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April 30, 2014
GROWTH AS THE CRITICAL PREDICTOR OF SUCCESS IN HIGH TECHNOLOGY

THE WOLFSON CASE STUDY

The final chapter in the saga of Wolfson Microelectronics (the UK-based fabless semiconductor firm) coincided with the release of some interesting data from consultants McKinsey & Co and, in so doing, highlighted the absolutely critical importance of growth as a driver of value creation in the high technology sector.

Wolfson is an Edinburgh-headquartered company with particular expertise in designing high performance, mixed-signal chipsets (audio chips). The author – who was running a technology investment banking group in the UK at the time – remembers the excitement that greeted Wolfson’s flotation on the LSE in 2003. WLF floated on the main board at £2.10 per share, swiftly rising to £2.75 before closing the first day of trading at £2.46.

Subsequent to the IPO Wolfson secured a roster of brand-name clients including Apple, Samsung and Microsoft and posted highly impressive increases in turnover (below). By 2006 its shares had more than doubled (the market capitalisation touched £630 million). Yet by 2014 the shares had sagged to half of issue price and Cirrus Logic stepped in to buy the firm at an equity value of £278 million or £2.35 per share (a 75% premium to the unaffected pre-announcement share price).

 

10 YEARS… 25 PENCE

In ten years Wolfson’s share price budged, start to finish, by 25 pence from issue. What is the lesson here? It is instructive to look at Wolfson’s revenue growth up to and after the market capitalisation peak in 2006. Broadly speaking, 2004 to 2006 saw growth sag from ~60% to ~40% to just over 20%. The 20% number, whilst impressive in many other contexts, would be (as we will discuss below) flagged by McKinsey as something of a warning sign: a sign that may have effectively prefigured the troubles of 2008 (when the company lost Apple as a customer in the wake of delayed deliveries).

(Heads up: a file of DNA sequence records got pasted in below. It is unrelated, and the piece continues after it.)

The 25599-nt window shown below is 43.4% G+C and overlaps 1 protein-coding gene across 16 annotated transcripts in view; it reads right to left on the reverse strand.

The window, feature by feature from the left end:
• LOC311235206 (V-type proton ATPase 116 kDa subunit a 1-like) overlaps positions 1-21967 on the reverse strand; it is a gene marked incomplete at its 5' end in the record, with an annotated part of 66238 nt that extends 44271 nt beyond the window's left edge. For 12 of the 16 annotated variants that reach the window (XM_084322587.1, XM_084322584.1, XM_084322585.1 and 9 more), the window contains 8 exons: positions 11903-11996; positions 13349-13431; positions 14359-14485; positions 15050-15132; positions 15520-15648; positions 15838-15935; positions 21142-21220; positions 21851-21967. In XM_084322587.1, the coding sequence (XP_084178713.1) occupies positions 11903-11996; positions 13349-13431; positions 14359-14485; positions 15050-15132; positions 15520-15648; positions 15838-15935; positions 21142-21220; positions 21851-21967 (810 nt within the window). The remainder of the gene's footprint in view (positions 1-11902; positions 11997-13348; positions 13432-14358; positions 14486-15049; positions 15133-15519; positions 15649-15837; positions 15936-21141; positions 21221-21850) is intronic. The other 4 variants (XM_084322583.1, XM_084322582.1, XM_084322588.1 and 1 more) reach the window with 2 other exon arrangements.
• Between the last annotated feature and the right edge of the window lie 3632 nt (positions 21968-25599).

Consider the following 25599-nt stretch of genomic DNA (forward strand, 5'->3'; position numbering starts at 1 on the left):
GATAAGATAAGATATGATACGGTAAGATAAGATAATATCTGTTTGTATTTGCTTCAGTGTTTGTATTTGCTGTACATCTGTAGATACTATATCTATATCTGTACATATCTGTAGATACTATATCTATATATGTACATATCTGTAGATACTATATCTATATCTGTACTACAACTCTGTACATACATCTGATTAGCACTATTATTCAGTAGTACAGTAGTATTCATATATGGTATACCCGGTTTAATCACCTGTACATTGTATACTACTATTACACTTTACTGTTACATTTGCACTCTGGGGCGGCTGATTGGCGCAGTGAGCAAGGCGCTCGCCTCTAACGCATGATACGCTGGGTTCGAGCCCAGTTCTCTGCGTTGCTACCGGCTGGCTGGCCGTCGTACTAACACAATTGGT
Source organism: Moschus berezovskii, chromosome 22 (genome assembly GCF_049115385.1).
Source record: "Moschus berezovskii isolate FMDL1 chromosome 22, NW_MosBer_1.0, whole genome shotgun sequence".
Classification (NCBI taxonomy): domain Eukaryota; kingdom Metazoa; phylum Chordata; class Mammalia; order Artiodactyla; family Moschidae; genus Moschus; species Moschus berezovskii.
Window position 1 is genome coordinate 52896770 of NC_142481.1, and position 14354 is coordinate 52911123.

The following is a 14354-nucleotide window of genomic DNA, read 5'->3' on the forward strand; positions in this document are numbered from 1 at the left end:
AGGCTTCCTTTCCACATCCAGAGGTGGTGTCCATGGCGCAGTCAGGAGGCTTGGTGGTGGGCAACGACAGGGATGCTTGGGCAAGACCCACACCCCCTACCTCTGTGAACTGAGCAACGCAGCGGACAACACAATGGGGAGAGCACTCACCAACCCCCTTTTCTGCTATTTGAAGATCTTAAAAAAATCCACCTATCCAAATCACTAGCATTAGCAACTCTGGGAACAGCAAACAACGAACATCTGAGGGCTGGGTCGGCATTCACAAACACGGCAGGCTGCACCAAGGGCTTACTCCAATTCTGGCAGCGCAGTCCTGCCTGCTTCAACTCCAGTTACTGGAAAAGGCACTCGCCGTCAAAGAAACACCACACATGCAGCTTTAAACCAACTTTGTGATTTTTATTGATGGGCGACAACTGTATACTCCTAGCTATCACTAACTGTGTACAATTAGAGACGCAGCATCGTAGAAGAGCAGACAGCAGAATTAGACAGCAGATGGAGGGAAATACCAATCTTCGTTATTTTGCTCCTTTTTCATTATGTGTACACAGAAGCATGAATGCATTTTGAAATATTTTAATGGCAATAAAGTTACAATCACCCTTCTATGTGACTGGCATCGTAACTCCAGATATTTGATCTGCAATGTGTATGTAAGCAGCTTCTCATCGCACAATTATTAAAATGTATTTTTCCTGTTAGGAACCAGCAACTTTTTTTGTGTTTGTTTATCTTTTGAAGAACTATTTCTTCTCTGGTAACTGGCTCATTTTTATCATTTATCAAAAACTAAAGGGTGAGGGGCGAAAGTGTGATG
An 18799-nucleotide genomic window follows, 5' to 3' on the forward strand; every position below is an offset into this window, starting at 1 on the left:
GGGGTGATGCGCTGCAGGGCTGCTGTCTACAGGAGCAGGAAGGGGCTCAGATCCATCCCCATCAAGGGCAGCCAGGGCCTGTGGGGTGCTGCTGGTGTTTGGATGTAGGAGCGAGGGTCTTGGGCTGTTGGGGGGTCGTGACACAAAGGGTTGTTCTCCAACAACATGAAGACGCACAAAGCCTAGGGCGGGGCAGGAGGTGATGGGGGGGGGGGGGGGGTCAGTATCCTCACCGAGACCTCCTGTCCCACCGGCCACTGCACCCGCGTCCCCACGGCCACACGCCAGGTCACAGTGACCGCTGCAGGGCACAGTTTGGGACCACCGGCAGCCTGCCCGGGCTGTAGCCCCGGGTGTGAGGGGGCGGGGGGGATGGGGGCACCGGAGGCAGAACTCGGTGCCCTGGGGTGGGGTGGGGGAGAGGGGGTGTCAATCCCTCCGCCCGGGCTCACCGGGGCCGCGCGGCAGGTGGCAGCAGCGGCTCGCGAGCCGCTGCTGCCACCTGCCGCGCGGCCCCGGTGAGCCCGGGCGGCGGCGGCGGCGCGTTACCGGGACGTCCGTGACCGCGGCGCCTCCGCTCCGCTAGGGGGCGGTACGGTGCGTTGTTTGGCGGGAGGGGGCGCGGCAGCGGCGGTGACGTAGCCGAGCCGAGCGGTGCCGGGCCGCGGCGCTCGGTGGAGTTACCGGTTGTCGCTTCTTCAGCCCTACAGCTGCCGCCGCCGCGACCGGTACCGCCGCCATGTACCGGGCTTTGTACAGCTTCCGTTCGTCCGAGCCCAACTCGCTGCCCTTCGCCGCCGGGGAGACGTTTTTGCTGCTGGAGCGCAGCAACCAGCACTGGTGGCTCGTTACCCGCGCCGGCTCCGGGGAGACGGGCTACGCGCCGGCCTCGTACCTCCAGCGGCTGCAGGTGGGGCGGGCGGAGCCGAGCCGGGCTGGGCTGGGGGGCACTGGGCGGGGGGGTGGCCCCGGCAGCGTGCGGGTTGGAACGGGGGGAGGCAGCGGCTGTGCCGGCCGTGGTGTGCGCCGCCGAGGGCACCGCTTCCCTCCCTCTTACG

Wolfson Microelectronics Revenue Growth (FY restated to conform to the calendar year):

2004:      57.6%

2005:     39.6%

2006:     22.5%

2007:     13.5%

2008:   -14.4%

2009:   -38.8%

2010:     29.7%

2011:    –  0.3%

2012:      14.5%

 

A CORE ARGUMENT – THE GREATEST PREDICTOR OF SUCCESS IS GROWTH

McKinsey analysed three decades of data on almost 3000 companies in the software and online services sectors. Their research argues that by far the greatest indicator of long-term success is the growth rate. Until $1 billion of revenues is attained, profitability or cash flow is much less relevant than top line performance.

This was underscored recently when Mark Andreessen (of well-regarded venture capitalists Andreessen Horowitz) attempted to demystify some of the nosebleed valuations paid for profit-less startups. It would not be hard to surprise that top of his mind was the the $19 billion price tag secured by Whatsapp – a messaging platform posting dizzying growth – in its transaction with Facebook (where Mr Andreessen sits on the board). This deal was explained in the context of “attachment rate” (i.e. what would be the economic results of “attaching” this fast growing base of users to Facebook’s revenue model?).  Fast growth was described as having enormous value.

 

20% GROWTH RATES A PATH TO OBLIVION?

In most industries 20% would be considered a commendable performance. In technology, so McKinsey argues, it is oft-times a signpost on the path to “stalling” or even corporate oblivion.

 

Companies analysed:                              2952

Reached $100mm in revenue:                826

Reached $1 billion in revenue:                  96

 

Almost all the companies that breached the $1 billion revenue mark were 60% “supergrowers” and the rest had posted growth rates of 20%-60%. Equally striking was the strong correlation between a growth hiatus and long-term underperformance: those companies that grew consistently performed much more strongly than those that paused and then re-accelerated.

It would further appear that success in this regard depends, to quote John Morgridge, the former Chairman of Cisco, on being able to make the right decisions about people and corporate structure as a firm moves through key revenue thresholds of $20 million, $100 million, $500 million and $1 billion. We will discuss this in  a blog post to come.